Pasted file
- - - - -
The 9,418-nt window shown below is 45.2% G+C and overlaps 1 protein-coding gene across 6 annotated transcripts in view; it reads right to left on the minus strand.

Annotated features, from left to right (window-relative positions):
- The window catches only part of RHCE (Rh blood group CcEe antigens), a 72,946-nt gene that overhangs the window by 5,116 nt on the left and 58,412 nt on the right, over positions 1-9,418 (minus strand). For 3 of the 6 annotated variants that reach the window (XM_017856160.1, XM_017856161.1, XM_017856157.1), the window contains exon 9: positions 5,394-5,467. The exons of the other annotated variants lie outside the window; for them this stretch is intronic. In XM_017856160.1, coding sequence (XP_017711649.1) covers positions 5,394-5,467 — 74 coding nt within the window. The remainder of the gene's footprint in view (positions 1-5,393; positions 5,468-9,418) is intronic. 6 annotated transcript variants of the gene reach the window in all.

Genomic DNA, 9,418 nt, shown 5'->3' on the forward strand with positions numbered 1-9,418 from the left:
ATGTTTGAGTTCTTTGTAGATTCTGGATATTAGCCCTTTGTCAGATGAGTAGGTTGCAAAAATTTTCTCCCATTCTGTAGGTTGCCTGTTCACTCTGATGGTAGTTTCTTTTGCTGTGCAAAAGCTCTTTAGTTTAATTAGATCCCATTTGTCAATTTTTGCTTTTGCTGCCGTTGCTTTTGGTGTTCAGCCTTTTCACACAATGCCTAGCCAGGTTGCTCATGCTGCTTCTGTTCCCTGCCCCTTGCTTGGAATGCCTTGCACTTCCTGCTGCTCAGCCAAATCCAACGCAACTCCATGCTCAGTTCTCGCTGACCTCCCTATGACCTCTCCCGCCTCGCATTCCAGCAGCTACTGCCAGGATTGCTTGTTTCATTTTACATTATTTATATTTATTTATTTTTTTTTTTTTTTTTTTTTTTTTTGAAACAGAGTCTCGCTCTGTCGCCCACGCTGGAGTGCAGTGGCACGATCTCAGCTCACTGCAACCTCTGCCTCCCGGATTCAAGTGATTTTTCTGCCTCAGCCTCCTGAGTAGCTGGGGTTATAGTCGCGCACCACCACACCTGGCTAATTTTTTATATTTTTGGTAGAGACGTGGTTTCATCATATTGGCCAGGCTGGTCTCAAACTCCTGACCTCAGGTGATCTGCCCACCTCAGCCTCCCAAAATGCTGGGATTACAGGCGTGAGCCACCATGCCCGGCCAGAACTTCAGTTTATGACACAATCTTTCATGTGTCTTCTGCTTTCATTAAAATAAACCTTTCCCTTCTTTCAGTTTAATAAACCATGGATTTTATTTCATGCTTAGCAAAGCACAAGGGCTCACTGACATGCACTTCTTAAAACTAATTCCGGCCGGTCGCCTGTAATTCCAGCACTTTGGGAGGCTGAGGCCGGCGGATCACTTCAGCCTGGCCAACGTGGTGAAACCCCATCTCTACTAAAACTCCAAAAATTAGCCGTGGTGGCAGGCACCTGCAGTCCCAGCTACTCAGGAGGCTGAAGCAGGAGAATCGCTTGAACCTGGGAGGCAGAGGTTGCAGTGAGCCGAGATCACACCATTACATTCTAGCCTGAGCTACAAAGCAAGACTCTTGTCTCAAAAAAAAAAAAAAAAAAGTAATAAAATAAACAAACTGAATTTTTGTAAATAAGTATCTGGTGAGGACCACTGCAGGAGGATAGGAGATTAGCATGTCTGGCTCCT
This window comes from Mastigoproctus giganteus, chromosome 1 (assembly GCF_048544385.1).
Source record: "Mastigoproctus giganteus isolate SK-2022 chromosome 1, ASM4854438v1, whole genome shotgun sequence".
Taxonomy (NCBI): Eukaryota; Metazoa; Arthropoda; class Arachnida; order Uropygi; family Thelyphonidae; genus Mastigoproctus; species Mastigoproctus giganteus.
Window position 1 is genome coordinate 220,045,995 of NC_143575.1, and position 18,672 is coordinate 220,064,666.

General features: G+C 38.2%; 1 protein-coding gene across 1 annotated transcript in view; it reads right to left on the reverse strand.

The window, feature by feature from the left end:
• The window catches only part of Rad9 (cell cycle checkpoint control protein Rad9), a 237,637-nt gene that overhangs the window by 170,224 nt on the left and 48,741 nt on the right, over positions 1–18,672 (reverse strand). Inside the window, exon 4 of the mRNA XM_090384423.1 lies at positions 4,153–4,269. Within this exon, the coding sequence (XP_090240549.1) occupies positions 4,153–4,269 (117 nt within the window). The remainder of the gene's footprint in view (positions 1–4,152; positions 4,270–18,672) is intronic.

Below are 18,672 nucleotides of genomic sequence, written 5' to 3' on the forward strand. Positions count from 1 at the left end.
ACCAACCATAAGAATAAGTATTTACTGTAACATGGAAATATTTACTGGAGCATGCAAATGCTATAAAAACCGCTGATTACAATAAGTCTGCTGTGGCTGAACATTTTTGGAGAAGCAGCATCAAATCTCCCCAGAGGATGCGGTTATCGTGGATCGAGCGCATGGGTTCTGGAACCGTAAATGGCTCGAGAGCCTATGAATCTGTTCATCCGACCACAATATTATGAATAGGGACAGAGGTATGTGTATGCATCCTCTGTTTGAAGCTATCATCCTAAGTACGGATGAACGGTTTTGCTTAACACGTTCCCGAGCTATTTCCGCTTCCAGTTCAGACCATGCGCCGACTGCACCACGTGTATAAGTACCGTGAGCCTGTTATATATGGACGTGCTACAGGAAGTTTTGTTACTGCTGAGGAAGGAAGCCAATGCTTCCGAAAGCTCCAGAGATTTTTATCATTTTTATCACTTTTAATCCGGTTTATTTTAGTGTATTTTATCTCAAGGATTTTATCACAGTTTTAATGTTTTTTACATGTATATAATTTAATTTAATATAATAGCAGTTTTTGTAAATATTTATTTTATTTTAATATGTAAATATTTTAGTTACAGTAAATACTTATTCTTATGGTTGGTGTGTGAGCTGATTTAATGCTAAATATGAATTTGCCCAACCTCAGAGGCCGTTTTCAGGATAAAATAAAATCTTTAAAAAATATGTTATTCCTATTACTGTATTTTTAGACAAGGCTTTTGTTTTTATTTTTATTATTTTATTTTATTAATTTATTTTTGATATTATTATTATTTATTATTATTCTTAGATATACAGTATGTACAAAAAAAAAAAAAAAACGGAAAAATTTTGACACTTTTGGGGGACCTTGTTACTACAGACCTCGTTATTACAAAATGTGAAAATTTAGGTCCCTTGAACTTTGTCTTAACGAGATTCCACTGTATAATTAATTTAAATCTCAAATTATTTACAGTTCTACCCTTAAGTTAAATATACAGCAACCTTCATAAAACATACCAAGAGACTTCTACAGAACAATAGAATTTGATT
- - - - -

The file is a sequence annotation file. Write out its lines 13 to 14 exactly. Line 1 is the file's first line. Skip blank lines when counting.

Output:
Below are 18,672 nucleotides of genomic sequence, written 5' to 3' on the forward strand. Positions count from 1 at the left end.
ACCAACCATAAGAATAAGTATTTACTGTAACATGGAAATATTTACTGGAGCATGCAAATGCTATAAAAACCGCTGATTACAATAAGTCTGCTGTGGCTGAACATTTTTGGAGAAGCAGCATCAAATCTCCCCAGAGGATGCGGTTATCGTGGATCGAGCGCATGGGTTCTGGAACCGTAAATGGCTCGAGAGCCTATGAATCTGTTCATCCGACCACAATATTATGAATAGGGACAGAGGTATGTGTATGCATCCTCTGTTTGAAGCTATCATCCTAAGTACGGATGAACGGTTTTGCTTAACACGTTCCCGAGCTATTTCCGCTTCCAGTTCAGACCATGCGCCGACTGCACCACGTGTATAAGTACCGTGAGCCTGTTATATATGGACGTGCTACAGGAAGTTTTGTTACTGCTGAGGAAGGAAGCCAATGCTTCCGAAAGCTCCAGAGATTTTTATCATTTTTATCACTTTTAATCCGGTTTATTTTAGTGTATTTTATCTCAAGGATTTTATCACAGTTTTAATGTTTTTTACATGTATATAATTTAATTTAATATAATAGCAGTTTTTGTAAATATTTATTTTATTTTAATATGTAAATATTTTAGTTACAGTAAATACTTATTCTTATGGTTGGTGTGTGAGCTGATTTAATGCTAAATATGAATTTGCCCAACCTCAGAGGCCGTTTTCAGGATAAAATAAAATCTTTAAAAAATATGTTATTCCTATTACTGTATTTTTAGACAAGGCTTTTGTTTTTATTTTTATTATTTTATTTTATTAATTTATTTTTGATATTATTATTATTTATTATTATTCTTAGATATACAGTATGTACAAAAAAAAAAAAAAAACGGAAAAATTTTGACACTTTTGGGGGACCTTGTTACTACAGACCTCGTTATTACAAAATGTGAAAATTTAGGTCCCTTGAACTTTGTCTTAACGAGATTCCACTGTATAATTAATTTAAATCTCAAATTATTTACAGTTCTACCCTTAAGTTAAATATACAGCAACCTTCATAAAACATACCAAGAGACTTCTACAGAACAATAGAATTTGATT